Domus 832, December 2000

El Paso’s sprawling multiplex cinemas, and drive in sushi bars and road side firework stands; clinging like barnacles to both sides of the highway finally give way to a landscape of emptiness, huge skies, and a road lined by telegraph poles that unfolds dead straight as far as the horizon in a manner celebrated by countless westerns. Every so often there are traces of human habitation. A mobile home now clearly mobile no more, and surrounded by the detritus of trailer park life, rusting washing machines, ancient refrigerators and car graveyards. You have to run the gauntlet of the border patrol, a paramilitary force which maintains regular checkpoints on every road that illegal migrants might conceivably be expected to take, and which has turned into one of the region’s biggest employers.

Finally there is Marfa, a town of 2424 people, established in the 1880s, around a handsome courthouse that is the focus of a town square typical of Texas settlements of the period. There is a bar, a couple of motels, and a high school. This is the nearest thing to a town in a country that covers more than 6000 square miles. But this is the opposite of sprawling strip America. There are pavements, and and you can walk from cafe to convenience store, even though few people do. And there is nothing like a shopping mall here. There is too much land, and too few people. This is a town whose brief moment of fame came in the 1950s when James Dean and Elizabeth Taylor spent ten days here filming The Giant. But it has really been sleeping since the 1930s when the spark that saw the town established in the first place just about gave out.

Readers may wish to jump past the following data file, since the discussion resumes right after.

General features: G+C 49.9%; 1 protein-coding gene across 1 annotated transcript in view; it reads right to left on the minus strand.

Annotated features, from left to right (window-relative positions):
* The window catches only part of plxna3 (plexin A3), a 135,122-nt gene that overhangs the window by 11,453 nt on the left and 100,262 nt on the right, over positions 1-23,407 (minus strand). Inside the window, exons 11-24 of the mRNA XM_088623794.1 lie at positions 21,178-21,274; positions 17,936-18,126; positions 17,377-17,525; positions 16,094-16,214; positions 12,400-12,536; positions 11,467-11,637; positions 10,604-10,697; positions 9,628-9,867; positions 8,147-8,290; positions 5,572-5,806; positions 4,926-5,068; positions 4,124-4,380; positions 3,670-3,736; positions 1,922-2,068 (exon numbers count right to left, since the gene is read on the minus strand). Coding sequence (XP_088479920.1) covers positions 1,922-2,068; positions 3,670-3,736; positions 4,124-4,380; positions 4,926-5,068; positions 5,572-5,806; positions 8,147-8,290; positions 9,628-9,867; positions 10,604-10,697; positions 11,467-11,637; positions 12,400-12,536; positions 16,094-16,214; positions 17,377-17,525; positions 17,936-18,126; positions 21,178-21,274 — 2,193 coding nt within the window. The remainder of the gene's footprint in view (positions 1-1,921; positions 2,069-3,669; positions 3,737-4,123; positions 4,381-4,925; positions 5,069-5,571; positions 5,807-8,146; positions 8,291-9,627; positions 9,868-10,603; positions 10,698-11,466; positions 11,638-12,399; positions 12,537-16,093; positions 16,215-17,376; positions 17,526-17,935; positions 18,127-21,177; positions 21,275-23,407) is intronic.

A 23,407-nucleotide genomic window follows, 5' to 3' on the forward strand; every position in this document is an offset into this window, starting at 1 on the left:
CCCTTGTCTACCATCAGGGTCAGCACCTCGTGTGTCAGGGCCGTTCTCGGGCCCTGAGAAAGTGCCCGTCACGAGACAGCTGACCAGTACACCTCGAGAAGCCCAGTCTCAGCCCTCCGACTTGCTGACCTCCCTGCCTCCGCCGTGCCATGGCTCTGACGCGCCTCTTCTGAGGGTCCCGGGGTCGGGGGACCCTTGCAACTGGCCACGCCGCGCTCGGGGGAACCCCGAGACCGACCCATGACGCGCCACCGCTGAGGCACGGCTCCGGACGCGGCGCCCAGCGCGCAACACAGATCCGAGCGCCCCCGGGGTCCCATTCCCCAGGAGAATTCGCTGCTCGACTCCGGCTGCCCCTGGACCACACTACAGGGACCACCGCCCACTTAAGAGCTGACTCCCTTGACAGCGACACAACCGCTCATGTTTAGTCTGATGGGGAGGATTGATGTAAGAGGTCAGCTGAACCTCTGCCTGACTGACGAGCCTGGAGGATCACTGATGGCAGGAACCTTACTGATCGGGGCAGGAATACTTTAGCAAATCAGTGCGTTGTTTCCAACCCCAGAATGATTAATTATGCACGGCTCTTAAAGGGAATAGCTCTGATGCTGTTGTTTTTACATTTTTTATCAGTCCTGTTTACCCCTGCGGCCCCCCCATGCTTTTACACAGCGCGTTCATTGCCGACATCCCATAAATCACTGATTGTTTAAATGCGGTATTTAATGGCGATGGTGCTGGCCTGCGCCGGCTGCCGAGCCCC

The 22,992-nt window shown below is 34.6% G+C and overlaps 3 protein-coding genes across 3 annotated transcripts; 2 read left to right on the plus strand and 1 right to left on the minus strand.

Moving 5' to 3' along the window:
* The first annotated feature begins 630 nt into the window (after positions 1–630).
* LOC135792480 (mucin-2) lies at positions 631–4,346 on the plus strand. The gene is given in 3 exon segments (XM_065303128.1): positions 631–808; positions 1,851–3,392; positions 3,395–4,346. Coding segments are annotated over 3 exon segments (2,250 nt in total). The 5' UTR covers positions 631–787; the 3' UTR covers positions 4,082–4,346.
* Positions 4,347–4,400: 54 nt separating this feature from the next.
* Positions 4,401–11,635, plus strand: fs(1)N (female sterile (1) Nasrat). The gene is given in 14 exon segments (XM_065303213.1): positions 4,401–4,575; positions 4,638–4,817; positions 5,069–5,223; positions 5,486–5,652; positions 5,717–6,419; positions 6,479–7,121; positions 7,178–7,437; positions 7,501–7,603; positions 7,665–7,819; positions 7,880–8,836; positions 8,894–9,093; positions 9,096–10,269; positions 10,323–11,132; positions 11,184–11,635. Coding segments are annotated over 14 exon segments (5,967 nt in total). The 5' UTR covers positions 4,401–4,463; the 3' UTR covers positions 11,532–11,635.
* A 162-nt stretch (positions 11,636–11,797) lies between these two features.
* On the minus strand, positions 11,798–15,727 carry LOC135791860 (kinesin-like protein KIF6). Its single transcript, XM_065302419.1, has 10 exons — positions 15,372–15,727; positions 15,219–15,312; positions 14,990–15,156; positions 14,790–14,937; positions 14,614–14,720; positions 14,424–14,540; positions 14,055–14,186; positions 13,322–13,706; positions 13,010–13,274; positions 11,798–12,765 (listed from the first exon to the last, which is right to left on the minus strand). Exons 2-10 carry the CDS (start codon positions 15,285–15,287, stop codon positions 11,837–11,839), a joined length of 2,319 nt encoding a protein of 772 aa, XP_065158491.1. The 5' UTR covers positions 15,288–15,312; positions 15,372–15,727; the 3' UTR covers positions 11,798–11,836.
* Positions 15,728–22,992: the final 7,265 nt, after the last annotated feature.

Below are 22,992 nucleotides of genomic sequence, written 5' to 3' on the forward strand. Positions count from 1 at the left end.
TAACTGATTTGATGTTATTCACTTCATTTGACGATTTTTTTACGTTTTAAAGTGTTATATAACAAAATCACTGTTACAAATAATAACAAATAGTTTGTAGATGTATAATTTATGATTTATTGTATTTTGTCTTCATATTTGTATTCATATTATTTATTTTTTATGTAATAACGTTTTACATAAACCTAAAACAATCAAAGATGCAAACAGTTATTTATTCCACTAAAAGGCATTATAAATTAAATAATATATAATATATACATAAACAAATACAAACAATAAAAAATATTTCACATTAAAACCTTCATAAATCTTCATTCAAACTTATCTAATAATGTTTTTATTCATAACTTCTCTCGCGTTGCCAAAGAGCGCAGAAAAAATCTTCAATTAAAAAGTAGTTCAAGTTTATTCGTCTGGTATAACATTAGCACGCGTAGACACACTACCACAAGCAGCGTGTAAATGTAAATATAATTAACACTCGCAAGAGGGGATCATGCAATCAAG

Domus 832, December 2000

Marfa, its urban grid laid down with the same pioneering vigour that was enough to turn many once equally remote outposts into sprawling metropolises, began with a railway. It stands in wide open ranching country, on the road to Mexico. There are silver mines in the hills to the south, epic scenery, and a huge national park. But the city building spirit didn’t take. You sense a town struggling not to slip into the same oblivion that overtook the mines and turned them into ghost towns.

And yet, despite its remoteness, Marfa has an unexpectedly cosmopolitan character. There are its Spanish and Mexican roots. And the curious matter of its name. Marfa is the name that Doestoevskij gave the family servant in The Brothers Karamazov. Supposedly it was suggested by the unusually well read wife of a railwayman when the track stop turned into a real town at the end of the 19th century. It was here that the United States Army established Fort Davis, and where during both world wars, it interned German prisoners. You can still see traces of German grafitti in the fort.

Domus 832, December 2000